Thoughts on Invisible Children and WikiLeaks

Earlier this month, Black Star News sifted through the WikiLeaks cable database and uncovered some evidence that Invisible Children may have handed information over to the Ugandan government that led to the arrest of a member of the opposition. I have been refraining from writing about this until more information comes to light, but it seems that everyone is remaining silent, so now’s as good a time as any to reflect.

According to the cable, Invisible Children gave information to the Ugandan government concerning a Patrick Komakech, a former LRA abductee whom the government alleged was a part of a plot to create a new rebel group, the People’s Patriotic Front. Komakech was a recipient of IC’s aid at one time, and was arrested by the police and charged with treason.

According to an article in The Monitor, both the Ugandan military and Invisible Children deny that the exchange of information ever occurred. In an e-mail to Foreign Policy, a representative for IC stated that they were “cooperative in providing information to the US Embassy regarding the nature of our relationship with and academic support to Mr. Komakech [after the US Embassy contacted IC about him]. In light of the severity of these allegations, the organization severed all ties immediately with Mr. Komakech.” But the statement emphasizes that there was no IC involvement in his eventual arrest, nor does it acknowledge any involvement with the Ugandan government, only the US embassy.

Since virtually everyone involved in Uganda knows the government tends to unjustly crack down on opposition figures, it’s curious how quickly IC separated themselves from an LRA survivor that was a beneficiary of their programs and services. But what actually transpired still seems pretty murky, and a┬ánumber of questions still need to be answered. If Komakech was indeed involved in planning any sort of violent actions, it would be understandable why IC would want to wash their hands of him. They would be getting as much criticism for aiding a rebel-in-the-making as they are now for indirectly supporting the Ugandan military. If we take this cable to be true, and IC did give information to the government of Uganda, we need to ask more questions. Who approached whom about Komakech? And whose decision was it to pass information to the government (or not)? Did anyone confirm or at least investigate the government’s allegations?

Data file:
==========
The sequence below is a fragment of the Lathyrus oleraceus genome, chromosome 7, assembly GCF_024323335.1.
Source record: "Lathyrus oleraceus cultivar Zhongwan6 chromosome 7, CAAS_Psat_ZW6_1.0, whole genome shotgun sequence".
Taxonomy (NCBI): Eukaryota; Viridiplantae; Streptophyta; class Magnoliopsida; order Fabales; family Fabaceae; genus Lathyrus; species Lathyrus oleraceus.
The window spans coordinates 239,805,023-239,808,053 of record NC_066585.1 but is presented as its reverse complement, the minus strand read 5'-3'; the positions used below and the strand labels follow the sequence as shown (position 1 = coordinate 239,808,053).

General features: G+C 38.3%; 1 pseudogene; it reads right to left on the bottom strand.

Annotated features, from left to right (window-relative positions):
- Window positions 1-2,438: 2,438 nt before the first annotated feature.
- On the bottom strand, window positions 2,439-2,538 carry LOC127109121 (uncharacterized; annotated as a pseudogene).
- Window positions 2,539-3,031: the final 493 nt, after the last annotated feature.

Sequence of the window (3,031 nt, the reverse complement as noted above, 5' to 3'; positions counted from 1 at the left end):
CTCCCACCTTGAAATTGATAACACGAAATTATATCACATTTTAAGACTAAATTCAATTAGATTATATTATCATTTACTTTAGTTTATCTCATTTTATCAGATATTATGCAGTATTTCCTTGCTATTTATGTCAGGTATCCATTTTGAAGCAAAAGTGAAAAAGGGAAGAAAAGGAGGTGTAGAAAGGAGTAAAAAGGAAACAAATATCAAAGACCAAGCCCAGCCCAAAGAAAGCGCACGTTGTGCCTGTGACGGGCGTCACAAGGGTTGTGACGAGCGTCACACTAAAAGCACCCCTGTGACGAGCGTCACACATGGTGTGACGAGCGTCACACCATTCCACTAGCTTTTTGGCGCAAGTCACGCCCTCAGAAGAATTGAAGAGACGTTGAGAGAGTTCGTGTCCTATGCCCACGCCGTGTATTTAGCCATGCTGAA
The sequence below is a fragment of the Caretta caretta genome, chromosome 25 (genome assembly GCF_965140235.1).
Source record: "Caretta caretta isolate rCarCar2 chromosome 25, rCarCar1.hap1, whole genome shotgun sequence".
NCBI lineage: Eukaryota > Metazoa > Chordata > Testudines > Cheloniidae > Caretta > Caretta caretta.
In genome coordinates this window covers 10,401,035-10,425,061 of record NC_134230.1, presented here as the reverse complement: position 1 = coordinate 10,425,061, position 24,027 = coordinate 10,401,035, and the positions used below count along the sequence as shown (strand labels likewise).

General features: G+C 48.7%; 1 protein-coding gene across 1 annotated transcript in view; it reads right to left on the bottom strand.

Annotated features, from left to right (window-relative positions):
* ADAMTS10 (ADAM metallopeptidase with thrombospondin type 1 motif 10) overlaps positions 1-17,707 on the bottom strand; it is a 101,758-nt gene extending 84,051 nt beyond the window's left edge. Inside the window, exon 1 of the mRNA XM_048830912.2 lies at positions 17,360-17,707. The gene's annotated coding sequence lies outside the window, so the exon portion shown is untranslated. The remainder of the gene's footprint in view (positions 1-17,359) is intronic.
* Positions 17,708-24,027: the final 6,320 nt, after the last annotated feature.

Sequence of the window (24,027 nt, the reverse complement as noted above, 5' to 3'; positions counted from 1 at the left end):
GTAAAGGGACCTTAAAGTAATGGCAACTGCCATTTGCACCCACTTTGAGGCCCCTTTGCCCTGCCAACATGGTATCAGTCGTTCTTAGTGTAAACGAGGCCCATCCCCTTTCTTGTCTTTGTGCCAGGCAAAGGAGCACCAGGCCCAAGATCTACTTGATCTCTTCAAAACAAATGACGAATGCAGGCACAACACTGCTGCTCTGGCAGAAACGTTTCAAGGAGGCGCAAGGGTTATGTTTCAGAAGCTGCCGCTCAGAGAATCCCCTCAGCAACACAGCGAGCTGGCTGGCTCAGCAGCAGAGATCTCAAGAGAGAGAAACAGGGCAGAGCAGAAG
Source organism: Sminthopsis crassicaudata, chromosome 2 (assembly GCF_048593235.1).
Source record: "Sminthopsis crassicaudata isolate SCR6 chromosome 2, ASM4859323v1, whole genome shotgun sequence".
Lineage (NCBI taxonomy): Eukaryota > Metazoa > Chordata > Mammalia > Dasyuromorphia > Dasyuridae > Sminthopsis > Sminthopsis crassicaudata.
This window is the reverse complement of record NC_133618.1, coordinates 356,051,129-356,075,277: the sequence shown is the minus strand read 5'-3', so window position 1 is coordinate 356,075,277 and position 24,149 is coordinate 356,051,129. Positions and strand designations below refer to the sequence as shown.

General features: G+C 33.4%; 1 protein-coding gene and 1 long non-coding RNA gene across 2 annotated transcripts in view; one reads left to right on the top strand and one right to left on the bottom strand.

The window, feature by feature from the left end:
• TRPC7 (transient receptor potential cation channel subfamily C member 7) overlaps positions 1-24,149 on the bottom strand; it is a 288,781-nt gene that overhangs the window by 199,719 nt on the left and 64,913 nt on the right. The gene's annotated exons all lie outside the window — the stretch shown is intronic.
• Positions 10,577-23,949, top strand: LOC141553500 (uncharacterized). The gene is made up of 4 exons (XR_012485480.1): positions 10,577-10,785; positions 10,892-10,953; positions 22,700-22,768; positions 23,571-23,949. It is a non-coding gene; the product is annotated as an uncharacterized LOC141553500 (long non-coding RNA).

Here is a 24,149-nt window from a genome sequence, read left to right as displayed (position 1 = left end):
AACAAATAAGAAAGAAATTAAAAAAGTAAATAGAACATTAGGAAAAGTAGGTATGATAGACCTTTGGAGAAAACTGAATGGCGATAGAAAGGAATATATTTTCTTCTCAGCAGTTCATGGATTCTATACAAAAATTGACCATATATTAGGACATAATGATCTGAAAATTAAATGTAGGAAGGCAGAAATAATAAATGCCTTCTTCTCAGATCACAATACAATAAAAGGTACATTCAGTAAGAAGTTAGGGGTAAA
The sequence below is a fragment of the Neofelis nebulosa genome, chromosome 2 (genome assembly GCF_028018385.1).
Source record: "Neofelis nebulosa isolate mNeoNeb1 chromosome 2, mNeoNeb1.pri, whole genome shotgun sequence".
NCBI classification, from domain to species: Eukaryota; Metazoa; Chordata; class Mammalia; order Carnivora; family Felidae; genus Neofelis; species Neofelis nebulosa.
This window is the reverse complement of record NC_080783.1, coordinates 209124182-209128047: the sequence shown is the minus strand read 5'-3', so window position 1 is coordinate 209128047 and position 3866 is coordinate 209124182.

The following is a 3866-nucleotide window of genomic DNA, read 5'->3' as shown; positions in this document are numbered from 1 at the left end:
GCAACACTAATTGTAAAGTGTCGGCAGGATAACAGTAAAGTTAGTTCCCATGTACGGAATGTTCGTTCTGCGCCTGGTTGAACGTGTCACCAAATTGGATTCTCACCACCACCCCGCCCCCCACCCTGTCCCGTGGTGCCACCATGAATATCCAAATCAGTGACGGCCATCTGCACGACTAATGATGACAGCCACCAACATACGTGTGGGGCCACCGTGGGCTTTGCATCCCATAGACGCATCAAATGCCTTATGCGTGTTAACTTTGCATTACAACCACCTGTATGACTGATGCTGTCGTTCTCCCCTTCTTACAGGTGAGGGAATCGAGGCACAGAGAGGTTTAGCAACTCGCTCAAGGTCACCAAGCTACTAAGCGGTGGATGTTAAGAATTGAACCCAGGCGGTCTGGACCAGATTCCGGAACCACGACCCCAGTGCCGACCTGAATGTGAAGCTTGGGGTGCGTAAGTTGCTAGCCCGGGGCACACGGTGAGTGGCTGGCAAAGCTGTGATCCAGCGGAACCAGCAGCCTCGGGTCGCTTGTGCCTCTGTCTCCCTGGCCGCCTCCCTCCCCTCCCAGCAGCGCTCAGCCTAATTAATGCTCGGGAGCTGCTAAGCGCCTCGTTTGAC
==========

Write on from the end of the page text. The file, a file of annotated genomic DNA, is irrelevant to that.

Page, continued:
Without getting some answers, I would still refrain from joining critics saying that IC pledges blind support to the Ugandan government. While the efforts of IC and their partners have directly led to increased US funding, training, and arms to the UPDF, it’s worth noting that IC isn’t unaware of government abuses, even if it wasn’t prominent in Kony 2012. When I saw IC co-founder Laren Poole speak in San Diego in 2007, he came incredibly close to calling the IDP camps in northern Uganda a genocide, and the Sunday┬ábracelet video is almost exclusively about the poor conditions in the government-mandated displacement camps (you can find out more about the camps at Justice in Conflict, where Patrick Wegner looked specifically at the genocide question). More recent videos have been specifically about the effects of the contemporary LRA attacks in eastern DRC and CAR, events that so far haven’t been host to UPDF abuses (for the most part).

While the verdict is still out on the Komakech controversy, and it will be important to continue watching how current operations go in the region, I don’t think I would call this a fatal blow to the movement. With a rogue rebel group in survival mode and a growing force looking for it (now with the AU label), the situation will definitely continue to be something to monitor as the advocacy-for-peace-and-justice-through-military-means path marches on.

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